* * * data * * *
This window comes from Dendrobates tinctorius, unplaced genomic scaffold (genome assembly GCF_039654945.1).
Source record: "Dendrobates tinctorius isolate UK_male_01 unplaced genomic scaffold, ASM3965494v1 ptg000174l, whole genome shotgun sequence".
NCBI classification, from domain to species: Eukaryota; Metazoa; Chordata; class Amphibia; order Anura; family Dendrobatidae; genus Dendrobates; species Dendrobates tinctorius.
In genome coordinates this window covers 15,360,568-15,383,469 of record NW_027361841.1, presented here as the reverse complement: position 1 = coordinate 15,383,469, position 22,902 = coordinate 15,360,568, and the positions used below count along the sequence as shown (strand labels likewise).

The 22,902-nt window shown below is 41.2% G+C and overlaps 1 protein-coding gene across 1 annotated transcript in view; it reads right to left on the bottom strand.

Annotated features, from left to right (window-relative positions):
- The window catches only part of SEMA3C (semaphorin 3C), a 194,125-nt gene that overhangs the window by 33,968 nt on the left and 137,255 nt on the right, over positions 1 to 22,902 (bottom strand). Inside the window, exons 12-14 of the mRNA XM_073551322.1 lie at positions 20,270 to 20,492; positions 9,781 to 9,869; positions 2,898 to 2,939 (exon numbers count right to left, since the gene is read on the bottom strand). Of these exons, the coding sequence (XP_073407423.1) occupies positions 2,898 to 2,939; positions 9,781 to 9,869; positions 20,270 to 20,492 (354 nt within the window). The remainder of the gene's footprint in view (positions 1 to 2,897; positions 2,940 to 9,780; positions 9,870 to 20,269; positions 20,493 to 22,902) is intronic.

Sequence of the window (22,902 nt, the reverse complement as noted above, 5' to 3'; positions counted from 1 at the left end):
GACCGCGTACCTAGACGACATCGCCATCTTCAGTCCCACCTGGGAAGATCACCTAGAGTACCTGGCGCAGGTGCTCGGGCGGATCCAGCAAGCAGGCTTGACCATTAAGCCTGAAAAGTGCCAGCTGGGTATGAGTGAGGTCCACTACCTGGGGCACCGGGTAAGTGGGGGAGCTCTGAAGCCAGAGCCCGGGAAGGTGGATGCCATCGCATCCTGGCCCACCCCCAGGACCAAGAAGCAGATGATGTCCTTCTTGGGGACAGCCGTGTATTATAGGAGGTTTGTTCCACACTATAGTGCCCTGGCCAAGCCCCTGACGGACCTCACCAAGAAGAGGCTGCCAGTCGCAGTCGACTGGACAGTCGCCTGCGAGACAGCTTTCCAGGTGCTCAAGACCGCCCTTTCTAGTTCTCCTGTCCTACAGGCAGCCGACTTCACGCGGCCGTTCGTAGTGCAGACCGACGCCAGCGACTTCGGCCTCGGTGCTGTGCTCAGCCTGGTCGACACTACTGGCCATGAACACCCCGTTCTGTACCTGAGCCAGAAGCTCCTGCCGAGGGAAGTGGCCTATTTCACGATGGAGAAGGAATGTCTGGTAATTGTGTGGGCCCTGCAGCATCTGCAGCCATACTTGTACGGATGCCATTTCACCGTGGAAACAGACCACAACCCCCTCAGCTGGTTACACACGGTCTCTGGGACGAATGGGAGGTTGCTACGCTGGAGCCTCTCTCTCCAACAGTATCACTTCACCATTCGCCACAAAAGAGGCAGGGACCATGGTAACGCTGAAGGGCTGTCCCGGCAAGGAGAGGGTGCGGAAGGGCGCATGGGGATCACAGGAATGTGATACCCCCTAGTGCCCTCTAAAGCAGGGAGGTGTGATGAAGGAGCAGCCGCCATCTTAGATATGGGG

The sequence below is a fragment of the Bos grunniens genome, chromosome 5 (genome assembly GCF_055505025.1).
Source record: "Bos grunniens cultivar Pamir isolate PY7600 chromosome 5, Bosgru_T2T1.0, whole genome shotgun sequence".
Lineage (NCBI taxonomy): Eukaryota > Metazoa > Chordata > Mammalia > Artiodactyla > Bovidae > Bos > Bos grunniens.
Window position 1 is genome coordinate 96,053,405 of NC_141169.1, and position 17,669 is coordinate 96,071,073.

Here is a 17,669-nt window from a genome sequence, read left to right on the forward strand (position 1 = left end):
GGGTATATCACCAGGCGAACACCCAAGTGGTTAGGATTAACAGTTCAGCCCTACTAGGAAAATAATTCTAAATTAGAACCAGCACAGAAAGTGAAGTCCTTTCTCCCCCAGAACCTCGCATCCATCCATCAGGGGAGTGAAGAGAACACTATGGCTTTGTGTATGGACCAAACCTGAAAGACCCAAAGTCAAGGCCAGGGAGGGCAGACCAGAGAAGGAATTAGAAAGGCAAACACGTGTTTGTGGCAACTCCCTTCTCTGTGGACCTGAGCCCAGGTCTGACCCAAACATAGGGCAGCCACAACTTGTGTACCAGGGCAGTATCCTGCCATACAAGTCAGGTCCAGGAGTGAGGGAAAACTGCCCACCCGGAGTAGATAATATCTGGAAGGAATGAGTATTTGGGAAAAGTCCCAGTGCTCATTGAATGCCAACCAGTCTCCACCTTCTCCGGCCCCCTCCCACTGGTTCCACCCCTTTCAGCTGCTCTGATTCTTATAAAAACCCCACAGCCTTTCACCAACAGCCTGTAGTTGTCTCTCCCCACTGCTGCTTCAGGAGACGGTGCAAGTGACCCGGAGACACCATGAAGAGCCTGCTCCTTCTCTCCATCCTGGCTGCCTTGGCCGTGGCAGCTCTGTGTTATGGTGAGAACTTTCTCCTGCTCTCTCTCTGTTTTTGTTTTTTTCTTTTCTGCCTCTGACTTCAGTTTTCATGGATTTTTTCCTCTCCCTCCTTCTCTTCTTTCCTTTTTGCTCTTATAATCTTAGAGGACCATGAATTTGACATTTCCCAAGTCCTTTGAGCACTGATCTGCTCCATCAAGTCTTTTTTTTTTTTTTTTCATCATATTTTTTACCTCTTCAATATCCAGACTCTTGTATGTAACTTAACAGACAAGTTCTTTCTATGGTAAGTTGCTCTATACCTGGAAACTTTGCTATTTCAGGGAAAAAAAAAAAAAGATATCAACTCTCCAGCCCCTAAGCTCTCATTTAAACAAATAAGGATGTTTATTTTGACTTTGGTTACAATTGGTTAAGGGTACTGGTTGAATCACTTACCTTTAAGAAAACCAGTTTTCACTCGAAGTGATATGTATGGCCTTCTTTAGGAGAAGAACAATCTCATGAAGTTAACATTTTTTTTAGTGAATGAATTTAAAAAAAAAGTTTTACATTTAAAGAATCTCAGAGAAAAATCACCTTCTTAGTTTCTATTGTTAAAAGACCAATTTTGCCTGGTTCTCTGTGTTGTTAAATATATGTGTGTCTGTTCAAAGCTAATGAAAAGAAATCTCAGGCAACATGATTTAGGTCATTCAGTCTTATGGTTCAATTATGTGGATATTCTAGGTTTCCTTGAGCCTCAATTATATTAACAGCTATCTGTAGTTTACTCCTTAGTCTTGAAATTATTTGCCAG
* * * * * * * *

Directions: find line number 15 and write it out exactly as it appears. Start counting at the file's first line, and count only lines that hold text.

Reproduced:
GGGTATATCACCAGGCGAACACCCAAGTGGTTAGGATTAACAGTTCAGCCCTACTAGGAAAATAATTCTAAATTAGAACCAGCACAGAAAGTGAAGTCCTTTCTCCCCCAGAACCTCGCATCCATCCATCAGGGGAGTGAAGAGAACACTATGGCTTTGTGTATGGACCAAACCTGAAAGACCCAAAGTCAAGGCCAGGGAGGGCAGACCAGAGAAGGAATTAGAAAGGCAAACACGTGTTTGTGGCAACTCCCTTCTCTGTGGACCTGAGCCCAGGTCTGACCCAAACATAGGGCAGCCACAACTTGTGTACCAGGGCAGTATCCTGCCATACAAGTCAGGTCCAGGAGTGAGGGAAAACTGCCCACCCGGAGTAGATAATATCTGGAAGGAATGAGTATTTGGGAAAAGTCCCAGTGCTCATTGAATGCCAACCAGTCTCCACCTTCTCCGGCCCCCTCCCACTGGTTCCACCCCTTTCAGCTGCTCTGATTCTTATAAAAACCCCACAGCCTTTCACCAACAGCCTGTAGTTGTCTCTCCCCACTGCTGCTTCAGGAGACGGTGCAAGTGACCCGGAGACACCATGAAGAGCCTGCTCCTTCTCTCCATCCTGGCTGCCTTGGCCGTGGCAGCTCTGTGTTATGGTGAGAACTTTCTCCTGCTCTCTCTCTGTTTTTGTTTTTTTCTTTTCTGCCTCTGACTTCAGTTTTCATGGATTTTTTCCTCTCCCTCCTTCTCTTCTTTCCTTTTTGCTCTTATAATCTTAGAGGACCATGAATTTGACATTTCCCAAGTCCTTTGAGCACTGATCTGCTCCATCAAGTCTTTTTTTTTTTTTTTTCATCATATTTTTTACCTCTTCAATATCCAGACTCTTGTATGTAACTTAACAGACAAGTTCTTTCTATGGTAAGTTGCTCTATACCTGGAAACTTTGCTATTTCAGGGAAAAAAAAAAAAAGATATCAACTCTCCAGCCCCTAAGCTCTCATTTAAACAAATAAGGATGTTTATTTTGACTTTGGTTACAATTGGTTAAGGGTACTGGTTGAATCACTTACCTTTAAGAAAACCAGTTTTCACTCGAAGTGATATGTATGGCCTTCTTTAGGAGAAGAACAATCTCATGAAGTTAACATTTTTTTTAGTGAATGAATTTAAAAAAAAAGTTTTACATTTAAAGAATCTCAGAGAAAAATCACCTTCTTAGTTTCTATTGTTAAAAGACCAATTTTGCCTGGTTCTCTGTGTTGTTAAATATATGTGTGTCTGTTCAAAGCTAATGAAAAGAAATCTCAGGCAACATGATTTAGGTCATTCAGTCTTATGGTTCAATTATGTGGATATTCTAGGTTTCCTTGAGCCTCAATTATATTAACAGCTATCTGTAGTTTACTCCTTAGTCTTGAAATTATTTGCCAG